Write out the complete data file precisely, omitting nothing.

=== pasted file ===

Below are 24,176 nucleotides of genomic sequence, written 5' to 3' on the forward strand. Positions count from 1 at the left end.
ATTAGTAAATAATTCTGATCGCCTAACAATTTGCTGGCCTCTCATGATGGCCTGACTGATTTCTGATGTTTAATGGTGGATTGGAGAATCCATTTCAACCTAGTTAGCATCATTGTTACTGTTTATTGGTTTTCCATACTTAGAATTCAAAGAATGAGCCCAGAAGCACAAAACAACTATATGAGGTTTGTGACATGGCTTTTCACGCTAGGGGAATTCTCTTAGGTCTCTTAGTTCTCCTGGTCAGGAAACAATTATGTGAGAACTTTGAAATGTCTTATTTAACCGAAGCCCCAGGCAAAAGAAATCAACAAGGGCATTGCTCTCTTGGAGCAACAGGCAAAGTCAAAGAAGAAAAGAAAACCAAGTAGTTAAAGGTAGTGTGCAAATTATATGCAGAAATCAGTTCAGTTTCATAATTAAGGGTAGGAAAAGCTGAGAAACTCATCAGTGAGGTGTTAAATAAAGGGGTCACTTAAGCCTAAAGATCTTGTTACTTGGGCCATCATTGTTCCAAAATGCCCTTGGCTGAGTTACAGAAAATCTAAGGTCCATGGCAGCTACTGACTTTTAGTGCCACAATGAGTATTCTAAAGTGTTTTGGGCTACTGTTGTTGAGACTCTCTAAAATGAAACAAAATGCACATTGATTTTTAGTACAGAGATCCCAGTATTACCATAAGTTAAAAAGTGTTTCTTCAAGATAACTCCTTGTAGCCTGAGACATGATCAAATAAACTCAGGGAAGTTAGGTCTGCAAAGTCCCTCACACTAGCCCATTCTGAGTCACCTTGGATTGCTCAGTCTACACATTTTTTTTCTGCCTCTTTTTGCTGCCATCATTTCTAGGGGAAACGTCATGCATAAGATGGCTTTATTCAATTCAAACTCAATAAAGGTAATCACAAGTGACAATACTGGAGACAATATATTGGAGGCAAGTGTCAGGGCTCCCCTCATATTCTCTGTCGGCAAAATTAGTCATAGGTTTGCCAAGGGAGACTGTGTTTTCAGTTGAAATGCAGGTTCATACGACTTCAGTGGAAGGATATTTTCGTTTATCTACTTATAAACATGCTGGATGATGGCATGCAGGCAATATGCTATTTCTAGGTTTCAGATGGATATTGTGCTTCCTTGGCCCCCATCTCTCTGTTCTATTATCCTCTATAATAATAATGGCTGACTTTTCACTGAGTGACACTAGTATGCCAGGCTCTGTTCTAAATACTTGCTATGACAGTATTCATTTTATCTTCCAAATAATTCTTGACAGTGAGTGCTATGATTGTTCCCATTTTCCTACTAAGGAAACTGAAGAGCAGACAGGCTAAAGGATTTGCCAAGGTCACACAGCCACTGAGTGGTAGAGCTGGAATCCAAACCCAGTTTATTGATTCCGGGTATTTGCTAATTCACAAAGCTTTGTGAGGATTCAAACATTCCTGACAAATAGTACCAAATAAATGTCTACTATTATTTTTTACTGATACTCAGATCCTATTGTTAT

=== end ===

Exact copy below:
Below are 24,176 nucleotides of genomic sequence, written 5' to 3' on the forward strand. Positions count from 1 at the left end.
ATTAGTAAATAATTCTGATCGCCTAACAATTTGCTGGCCTCTCATGATGGCCTGACTGATTTCTGATGTTTAATGGTGGATTGGAGAATCCATTTCAACCTAGTTAGCATCATTGTTACTGTTTATTGGTTTTCCATACTTAGAATTCAAAGAATGAGCCCAGAAGCACAAAACAACTATATGAGGTTTGTGACATGGCTTTTCACGCTAGGGGAATTCTCTTAGGTCTCTTAGTTCTCCTGGTCAGGAAACAATTATGTGAGAACTTTGAAATGTCTTATTTAACCGAAGCCCCAGGCAAAAGAAATCAACAAGGGCATTGCTCTCTTGGAGCAACAGGCAAAGTCAAAGAAGAAAAGAAAACCAAGTAGTTAAAGGTAGTGTGCAAATTATATGCAGAAATCAGTTCAGTTTCATAATTAAGGGTAGGAAAAGCTGAGAAACTCATCAGTGAGGTGTTAAATAAAGGGGTCACTTAAGCCTAAAGATCTTGTTACTTGGGCCATCATTGTTCCAAAATGCCCTTGGCTGAGTTACAGAAAATCTAAGGTCCATGGCAGCTACTGACTTTTAGTGCCACAATGAGTATTCTAAAGTGTTTTGGGCTACTGTTGTTGAGACTCTCTAAAATGAAACAAAATGCACATTGATTTTTAGTACAGAGATCCCAGTATTACCATAAGTTAAAAAGTGTTTCTTCAAGATAACTCCTTGTAGCCTGAGACATGATCAAATAAACTCAGGGAAGTTAGGTCTGCAAAGTCCCTCACACTAGCCCATTCTGAGTCACCTTGGATTGCTCAGTCTACACATTTTTTTTCTGCCTCTTTTTGCTGCCATCATTTCTAGGGGAAACGTCATGCATAAGATGGCTTTATTCAATTCAAACTCAATAAAGGTAATCACAAGTGACAATACTGGAGACAATATATTGGAGGCAAGTGTCAGGGCTCCCCTCATATTCTCTGTCGGCAAAATTAGTCATAGGTTTGCCAAGGGAGACTGTGTTTTCAGTTGAAATGCAGGTTCATACGACTTCAGTGGAAGGATATTTTCGTTTATCTACTTATAAACATGCTGGATGATGGCATGCAGGCAATATGCTATTTCTAGGTTTCAGATGGATATTGTGCTTCCTTGGCCCCCATCTCTCTGTTCTATTATCCTCTATAATAATAATGGCTGACTTTTCACTGAGTGACACTAGTATGCCAGGCTCTGTTCTAAATACTTGCTATGACAGTATTCATTTTATCTTCCAAATAATTCTTGACAGTGAGTGCTATGATTGTTCCCATTTTCCTACTAAGGAAACTGAAGAGCAGACAGGCTAAAGGATTTGCCAAGGTCACACAGCCACTGAGTGGTAGAGCTGGAATCCAAACCCAGTTTATTGATTCCGGGTATTTGCTAATTCACAAAGCTTTGTGAGGATTCAAACATTCCTGACAAATAGTACCAAATAAATGTCTACTATTATTTTTTACTGATACTCAGATCCTATTGTTAT